330. Politics and Governments of Western Europe.
This course focuses on West European governments, political parties and social movements. It seeks to provide students with essential information about West European politics, as well as contemporary theories about advanced capitalist democracies. Comparisons between European and American politics are frequent so that students may better see the distinctiveness of each. Issues examined include the European welfare state, the significance of the European Union, the changing contours of political conflict the emergence of multiculturalism in Europe. Especially recommended for students who plan to participate in an off-campus program in Europe and for students returning from those programs. Prerequisite: Government 290. Also offered through European Studies.
331. Politics of the Middle East
This course examines the political development of the Arab and non-Arab states in the Middle East since the fall of the Ottoman Empire in World War l. The course adopts both a thematic approach, comparing history, culture, religion and the role of foreign intervention, as well as a country-based approach, examining the politics and policies of specific Arab and Non-Arab countries. The objective of the course is to provide students with an understanding of the challenges facing the region and those studying it. Prerequisites: 105. Introduction to Comparative Politics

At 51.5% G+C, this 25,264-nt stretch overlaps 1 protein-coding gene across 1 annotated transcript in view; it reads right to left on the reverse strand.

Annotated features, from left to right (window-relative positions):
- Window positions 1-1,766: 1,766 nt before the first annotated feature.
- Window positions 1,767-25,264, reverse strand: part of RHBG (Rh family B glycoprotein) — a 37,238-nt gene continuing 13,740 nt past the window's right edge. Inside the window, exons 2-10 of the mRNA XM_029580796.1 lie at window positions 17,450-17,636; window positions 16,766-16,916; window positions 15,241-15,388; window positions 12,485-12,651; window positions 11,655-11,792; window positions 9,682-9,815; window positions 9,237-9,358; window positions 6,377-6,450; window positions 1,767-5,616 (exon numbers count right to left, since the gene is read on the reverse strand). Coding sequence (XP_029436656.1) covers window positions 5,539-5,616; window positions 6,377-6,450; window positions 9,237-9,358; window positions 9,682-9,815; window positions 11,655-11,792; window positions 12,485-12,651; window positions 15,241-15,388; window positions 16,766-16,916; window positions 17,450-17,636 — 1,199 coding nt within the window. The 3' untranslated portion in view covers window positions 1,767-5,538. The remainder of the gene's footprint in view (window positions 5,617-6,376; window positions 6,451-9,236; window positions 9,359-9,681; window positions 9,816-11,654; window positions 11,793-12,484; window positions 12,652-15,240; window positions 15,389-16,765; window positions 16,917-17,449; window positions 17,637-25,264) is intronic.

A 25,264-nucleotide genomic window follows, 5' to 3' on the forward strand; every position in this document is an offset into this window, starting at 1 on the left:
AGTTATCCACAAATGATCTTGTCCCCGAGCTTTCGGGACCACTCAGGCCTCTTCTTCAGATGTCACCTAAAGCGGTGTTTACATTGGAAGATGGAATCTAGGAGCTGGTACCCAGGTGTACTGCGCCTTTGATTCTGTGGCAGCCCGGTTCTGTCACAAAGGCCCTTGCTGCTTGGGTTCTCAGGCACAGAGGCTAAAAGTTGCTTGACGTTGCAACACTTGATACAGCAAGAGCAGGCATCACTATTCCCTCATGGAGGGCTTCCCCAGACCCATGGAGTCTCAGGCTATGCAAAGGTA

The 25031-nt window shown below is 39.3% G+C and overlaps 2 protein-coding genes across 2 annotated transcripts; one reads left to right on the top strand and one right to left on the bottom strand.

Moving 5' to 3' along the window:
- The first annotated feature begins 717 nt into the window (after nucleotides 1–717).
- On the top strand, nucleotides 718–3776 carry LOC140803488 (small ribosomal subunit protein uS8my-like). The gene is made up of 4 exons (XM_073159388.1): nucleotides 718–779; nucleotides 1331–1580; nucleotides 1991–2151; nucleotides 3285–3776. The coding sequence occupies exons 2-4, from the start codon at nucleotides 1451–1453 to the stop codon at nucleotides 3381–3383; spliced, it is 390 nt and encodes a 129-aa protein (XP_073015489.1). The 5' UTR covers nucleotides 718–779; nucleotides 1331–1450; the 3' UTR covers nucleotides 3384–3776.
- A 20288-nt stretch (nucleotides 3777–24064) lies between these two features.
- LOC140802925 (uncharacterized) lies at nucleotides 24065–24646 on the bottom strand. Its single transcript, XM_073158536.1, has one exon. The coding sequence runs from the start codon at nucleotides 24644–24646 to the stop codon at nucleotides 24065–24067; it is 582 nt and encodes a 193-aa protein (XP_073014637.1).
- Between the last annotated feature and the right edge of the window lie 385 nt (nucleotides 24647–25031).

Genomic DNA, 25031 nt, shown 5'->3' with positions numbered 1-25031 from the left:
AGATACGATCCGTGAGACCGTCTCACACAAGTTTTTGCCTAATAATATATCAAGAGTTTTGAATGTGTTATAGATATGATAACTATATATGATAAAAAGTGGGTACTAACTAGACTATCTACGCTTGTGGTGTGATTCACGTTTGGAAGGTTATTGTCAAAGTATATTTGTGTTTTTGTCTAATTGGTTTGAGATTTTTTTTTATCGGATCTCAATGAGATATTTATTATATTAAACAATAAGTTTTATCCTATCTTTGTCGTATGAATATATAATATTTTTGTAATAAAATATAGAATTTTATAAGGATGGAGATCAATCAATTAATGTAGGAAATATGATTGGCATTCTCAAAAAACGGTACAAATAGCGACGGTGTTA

Special Topics Courses